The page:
THE 1969 GRAND Final. It's hard to know where to start. I've had some good times in my life's journey, but that day, and the week either side of it, are pretty hard to beat.

There were two weeks between the second semi and the grand final of course. There was no thought of slacking off or recovering in that first week; Pol kept training us hard and kept us on our toes. And somewhere in that first week Les Day came to see me. Les was a committee man and the club secretary. Him and me had always got on, despite my blues with the club hierarchy.

He said the club wanted to bring my mother down to see the grand final and asked what I thought about that idea. I was blown away. I hadn't put the idea to them or put the thought in their head. Not as far as I can recall, in any way. And more than anything else in my time at West Perth, it made me realise that I was appreciated there and I was valued. Anyway, Les rang her up, and invited her down.

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Convincing her to come was another thing though. It wasn't that she didn't want to, but she'd never been outside the Northern Territory except when she'd been evacuated to Victor Harbour with me in 1942, and she'd never been on an aeroplane and didn't like the thought of getting on one of those contraptions one little bit. She wanted to know why she couldn't catch the bus. She wanted to know where she was going to stay. One drama after another. But we got it sorted out.

I told her there wasn't enough time for the bus, it'd take a week, and the game'd be come and gone. I lined up some friends, Benny Lew Fatt and his wife Sandra, to organise her at that end, and get her onto the plane and sit with her. She was still a bit reluctant but they talked her into it. They promised to look after her and she stayed with them down here. She respected the fact that I had enough on my mind with the grand final coming up, and she was happy as Larry with Benny and Sandra. I saw her when she got in, made sure she was all set, and I did a couple of media things with her. But it was all business that week. We had a game to win.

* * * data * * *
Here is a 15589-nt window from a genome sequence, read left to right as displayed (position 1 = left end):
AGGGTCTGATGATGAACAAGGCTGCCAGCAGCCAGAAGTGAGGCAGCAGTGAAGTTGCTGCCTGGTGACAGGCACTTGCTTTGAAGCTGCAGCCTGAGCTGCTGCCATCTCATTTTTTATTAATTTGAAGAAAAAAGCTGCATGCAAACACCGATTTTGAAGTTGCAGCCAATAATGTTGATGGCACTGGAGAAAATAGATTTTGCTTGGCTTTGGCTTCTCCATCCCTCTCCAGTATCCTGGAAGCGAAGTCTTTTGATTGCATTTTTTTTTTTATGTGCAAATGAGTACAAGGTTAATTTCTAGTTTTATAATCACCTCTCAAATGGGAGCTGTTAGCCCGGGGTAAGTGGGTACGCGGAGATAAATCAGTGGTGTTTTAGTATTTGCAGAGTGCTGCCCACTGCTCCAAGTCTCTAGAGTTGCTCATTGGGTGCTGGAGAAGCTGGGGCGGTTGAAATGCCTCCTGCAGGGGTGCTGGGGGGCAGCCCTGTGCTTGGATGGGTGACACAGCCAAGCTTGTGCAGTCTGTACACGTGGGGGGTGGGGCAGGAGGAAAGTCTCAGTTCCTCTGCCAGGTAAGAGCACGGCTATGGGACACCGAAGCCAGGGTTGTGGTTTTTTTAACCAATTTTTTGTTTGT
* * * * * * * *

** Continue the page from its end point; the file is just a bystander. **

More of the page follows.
Bill Dempsey and his mother Dorothy before the 1969 WAFL grand final. Picture: Westpix/Magabala Books

I can still remember to this day the speech that Pol gave to us at the Thursday night players' tea two days out from the game. Not the words, but the feeling that it created in me. There was no clenched fist stuff. He was never one for shouting, or never one for being emotional with us guys. He just laid it on the table. This is what we've got to do, this is how we're going to do it. We owe it to all our people, all our supporters, and you owe it to yourselves. Quietly. Very quietly. We were all quiet too, just sitting there, just listening to him, mesmerised. It was just the most fantastic speech of inspiration I ever heard. We were ready to run through brick walls. I remember being a bit worried that we still had to wait through Friday and Saturday and hoping we didn't use up all our energy.

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ON THE DAY I didn't need any more speeches or anything like that. I was pumped. I just wanted to get out there and get on with it. When we ran out on the ground I spotted Mum in the crowd. There was a big heap of Darwin people had come down, and she was sitting with all them behind the goal, with a West Perth band like a scarf. I knew that she was right. From there, it was down to business.

We were the physically stronger side and we were skilful. And we knew when to be physical and when to be skilful. We had them on the back foot from that second semi, and we pressed our advantage. That first quarter we just blasted them off the park.

Bill Dempsey at the front of a pack crashed by Polly Farmer in the 1968 WAFL second semi-final. Picture: Westpix/Magabala Books

Once we got Mal Brown spitting and spewing he was gone, because he wanted to go and nail blokes. And while he's nailing a bloke, his man's up the other end kicking a goal. 'Thanks Mal, you beauty,' we'd stir him up a bit more.

We had it wrapped up by half time. It was like a demolition, and the fact that it was East Perth made it even sweeter. It's a strange feeling being out there on the field in a grand final, still playing, still going as hard as you can, but knowing you've got it won.

I never relaxed until that final siren. I still find it hard to put into words what it really meant, winning that flag in '69. I think it was like a vindication. It made those ten years worthwhile. Not just all the games, and the thousands of hours on the training track, but also all the big decisions and commitments I'd made along the way to leave home and build myself a new life in Perth. And being the mature and responsible person that I am, when that siren blew all those feelings translated in my mind to the thought that I'm going to get pissed for a week.

But before I could get down to the serious business of celebrating the win, there was something else to cap it all off. I was voted the winner of the Simpson Medal as the best player on the ground in the grand final. It wasn't like these days where the medal winner gets called up on the podium before they present the premiership cup, but that didn't matter one little bit. What an honour!

There is no doubt about it, that 1969 grand final was the sweetest day of my football career. I've been lucky enough to win a few at West Perth and with the Buffaloes, but that flag is the one that means most to me. It was my first at the top level, and it was hard won, ten years in the making. On top of that I had the Simpson Medal. And on top of that, the best thing of all, my Mum was there to share the day with me.

The Boy From Birdum by Bill Dempsey with Steve Hawke is published by Magabala Books and is available at all good bookshops.